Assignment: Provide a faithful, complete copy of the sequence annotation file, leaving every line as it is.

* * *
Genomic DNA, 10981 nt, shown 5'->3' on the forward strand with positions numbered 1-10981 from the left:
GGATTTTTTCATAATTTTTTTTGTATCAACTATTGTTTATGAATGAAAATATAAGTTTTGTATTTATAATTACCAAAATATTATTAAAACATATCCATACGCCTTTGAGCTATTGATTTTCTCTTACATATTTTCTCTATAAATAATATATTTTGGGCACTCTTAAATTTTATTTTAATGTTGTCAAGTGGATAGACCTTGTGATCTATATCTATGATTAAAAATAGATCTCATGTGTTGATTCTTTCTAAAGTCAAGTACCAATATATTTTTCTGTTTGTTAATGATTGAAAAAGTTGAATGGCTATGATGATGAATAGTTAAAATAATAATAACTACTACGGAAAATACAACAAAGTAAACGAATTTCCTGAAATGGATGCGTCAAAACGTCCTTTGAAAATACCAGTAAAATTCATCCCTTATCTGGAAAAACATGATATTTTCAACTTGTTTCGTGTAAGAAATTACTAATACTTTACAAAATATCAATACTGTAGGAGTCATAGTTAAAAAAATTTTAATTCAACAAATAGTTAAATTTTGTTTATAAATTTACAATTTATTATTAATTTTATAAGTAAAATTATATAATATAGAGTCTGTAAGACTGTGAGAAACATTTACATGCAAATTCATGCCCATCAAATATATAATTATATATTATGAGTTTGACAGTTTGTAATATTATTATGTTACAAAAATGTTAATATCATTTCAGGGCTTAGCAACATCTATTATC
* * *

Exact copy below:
Genomic DNA, 10981 nt, shown 5'->3' on the forward strand with positions numbered 1-10981 from the left:
GGATTTTTTCATAATTTTTTTTGTATCAACTATTGTTTATGAATGAAAATATAAGTTTTGTATTTATAATTACCAAAATATTATTAAAACATATCCATACGCCTTTGAGCTATTGATTTTCTCTTACATATTTTCTCTATAAATAATATATTTTGGGCACTCTTAAATTTTATTTTAATGTTGTCAAGTGGATAGACCTTGTGATCTATATCTATGATTAAAAATAGATCTCATGTGTTGATTCTTTCTAAAGTCAAGTACCAATATATTTTTCTGTTTGTTAATGATTGAAAAAGTTGAATGGCTATGATGATGAATAGTTAAAATAATAATAACTACTACGGAAAATACAACAAAGTAAACGAATTTCCTGAAATGGATGCGTCAAAACGTCCTTTGAAAATACCAGTAAAATTCATCCCTTATCTGGAAAAACATGATATTTTCAACTTGTTTCGTGTAAGAAATTACTAATACTTTACAAAATATCAATACTGTAGGAGTCATAGTTAAAAAAATTTTAATTCAACAAATAGTTAAATTTTGTTTATAAATTTACAATTTATTATTAATTTTATAAGTAAAATTATATAATATAGAGTCTGTAAGACTGTGAGAAACATTTACATGCAAATTCATGCCCATCAAATATATAATTATATATTATGAGTTTGACAGTTTGTAATATTATTATGTTACAAAAATGTTAATATCATTTCAGGGCTTAGCAACATCTATTATC